“He [WFC’s promoter, Branden Ware] gave me a few names and one of them was Albert. I was down. He beat one of my buddies, Kurt Weinrich, so I wanted to get that vengeance back for my boy. I think he [Weinrich] very well could have won that fight if he didn’t get caught.”

There is no remorse in Lopez about leaving another body for the commission to bag, and he believes the stars have aligned to continue his climb to the top tier of MMA,

“It was meant to be. It was perfect timing. I’m still in great shape and will get in even better shape, fight tooth and nail, and get that belt. I think the difference is going to be my striking. I think that’s going to be my advantage: the striking. The plan is another quick knockout, but I’ll be ready to go five-fives, from bell-to-bell. Obviously, I want the knockout or TKO or cut or whatever, but I’m going to be going for blood. Everyone knows how I fight.”

Photo courtesy of Benito Lopez

Barely fazed after his first sparring session since winning in devastating fashion at KOTC, the youthful glow reemerged off the mat to match the gold he predicts he’ll be wearing after Tim Brown, WFC’s announcer, on May 7, 2016 renders him as the new WFC bantamweight champion. Lopez, whether competing in the center of the McClellan Conference Center at WFC 17 or some other stage constructed on another continent, is a monster; he is the son of TAM,

“I try to be one of the most exciting fighters on the card every time I fight and be someone that people will remember: that half black and blonde hair kid is crazy. I want them to know I’m fighting.”

Follow Lopez on his bloodthirsty bantamweight spree at:


Twitter: @Savage_530

Instagram: @savage_530

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Jake Collier Re-Signs with the UFC



UFC light heavyweight, Jake Collier (11-4, 3-3 UFC) , took to twitter yesterday, announcing a four fight contract renewal with the promotion.

The Missouri-born, Collier, amassed a 7-1 professional record fighting exclusively in his home state. Following his next fight, a 1st round submission victory over Gabriel Checco in the RFA promotion, Collier signed with the UFC.

Originally, Collier signed as a middleweight. His promotional debut took place in December of 2014 at, UFC Fight Night 58. A bout which he lost to Vitor Miranda via TKO (Head kick and punches) with only one second remaining in the opening round.

In 2017, “The Prototype”, moved to the light heavyweight division. The move came after a three-year stint at middleweight that saw him go 2-2. Losing to the likes of Dongi Yang, while defeating Ricardo Abreu. His final fight at the lower weight earned him a performance of the night bonus in his, UFC Fight Night 88, TKO win over Alberto Uda.

Upon moving to light heavyweight, Collier has the same .500 win percentage with a record of 1-1. His debut at the weight originally scheduled him against John Stansbury. Unfortunately, Collier withdrew from the card due to injury. Devin Clark replaced him on, The Ultimate Fighter Finale: 24, and defeated John Stansbury by unanimous decision. Clark then fought Collier next, defeating him by unanimous decision. “The Prototype”s most recent bout, a victory over Marcel Fortuna in November at, UFC Fight Night 120.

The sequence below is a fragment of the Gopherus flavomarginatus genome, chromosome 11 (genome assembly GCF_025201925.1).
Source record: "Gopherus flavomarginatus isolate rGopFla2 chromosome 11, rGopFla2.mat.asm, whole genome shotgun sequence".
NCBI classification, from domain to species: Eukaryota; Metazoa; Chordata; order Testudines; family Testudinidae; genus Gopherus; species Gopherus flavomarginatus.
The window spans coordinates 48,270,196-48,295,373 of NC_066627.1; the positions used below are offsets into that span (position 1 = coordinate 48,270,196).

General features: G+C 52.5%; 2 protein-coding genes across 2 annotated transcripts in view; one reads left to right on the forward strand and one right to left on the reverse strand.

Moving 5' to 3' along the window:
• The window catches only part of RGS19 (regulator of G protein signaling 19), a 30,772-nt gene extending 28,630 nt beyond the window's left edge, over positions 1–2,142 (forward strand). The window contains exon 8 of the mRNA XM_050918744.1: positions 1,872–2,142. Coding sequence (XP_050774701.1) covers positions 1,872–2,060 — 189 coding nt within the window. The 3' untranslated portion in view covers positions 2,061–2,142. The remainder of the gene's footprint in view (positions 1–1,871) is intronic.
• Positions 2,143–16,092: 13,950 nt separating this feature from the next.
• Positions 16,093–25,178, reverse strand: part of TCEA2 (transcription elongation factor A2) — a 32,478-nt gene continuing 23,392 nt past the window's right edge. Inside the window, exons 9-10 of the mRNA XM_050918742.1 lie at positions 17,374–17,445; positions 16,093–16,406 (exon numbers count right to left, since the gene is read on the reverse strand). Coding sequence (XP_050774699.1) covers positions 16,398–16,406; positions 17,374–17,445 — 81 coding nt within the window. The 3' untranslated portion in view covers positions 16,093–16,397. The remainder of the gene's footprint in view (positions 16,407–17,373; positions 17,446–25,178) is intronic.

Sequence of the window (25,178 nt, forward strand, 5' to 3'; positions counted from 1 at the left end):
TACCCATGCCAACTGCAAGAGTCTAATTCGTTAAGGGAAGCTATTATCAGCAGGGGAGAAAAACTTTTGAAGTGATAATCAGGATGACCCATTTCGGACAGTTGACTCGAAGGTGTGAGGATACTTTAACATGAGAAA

According to,, Collier is booked to fight UFC-newcomer, Marcin Prachnio at, UFC on Fox 28, in Orlando, Florida. The only bout booked to the February 24th card, of next year.

Prachnio, holds a record of 13-2, with 10 knockouts. He most recently fought for the Asian-based promotion, One Championship. The Karate practitioner comes to the UFC on an eight fight win streak, the previous four in One Championship. At twenty-nine, Prachnio is another, in his prime, European light heavyweight signed to the UFC this year (Volkan Oezdemir being the other).


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FURY FC 17 Preview: UFC Veteran Roger Narvaez Set to Fight For Gold



Deep in the Hill Country of Texas, there is a storm of MMA action brewing on the horizon in the historic city of San Antonio.

In 1836 the most iconic siege ever to take place in the American West was waged between Santa Anna’s Mexican forces and a small band of Texans fighting for their independence at the Battle of the Alamo. On June 10th that tradition of never backing down continues as Fury Fighting Championships 17 takes place at the Shrine Auditorium with a card that was originally slated to have 20 bouts of MMA action. At the top of the bill, there will be a familiar face as former UFC fighter, Roger “The Silverback” Narvaez, looks to capture his first championship in the sport when he faces Antonio “Doomsday” Jones for the vacant middleweight title. The event will also feature a hot prospect, a kickboxing champion, and a grudge match.

Fury FC 17 will be broadcast live on

While the 33-year-old Narvaez (8-2 MMA, 1-2 UFC) has already realized his ultimate goal of getting to the highest level of MMA, fighting for a title has always eluded him. The 6’3″ fighter nicknamed “The Silverback” due to his abnormal 79.5″ wingspan, or monkey arms as he calls them was twice scheduled to fight for the Legacy Fighting Championship Middleweight Title against then champion Bubba Bush who now fights in the UFC. An injury caused the first fight to be canceled. Then a call up to the UFC to fight an unknown opponent on short notice put an end to plans for the another scheduled title fight.

Theodorou vs. Narvaez at UFC 185 (photo: Matthew Wells – MMA Latest)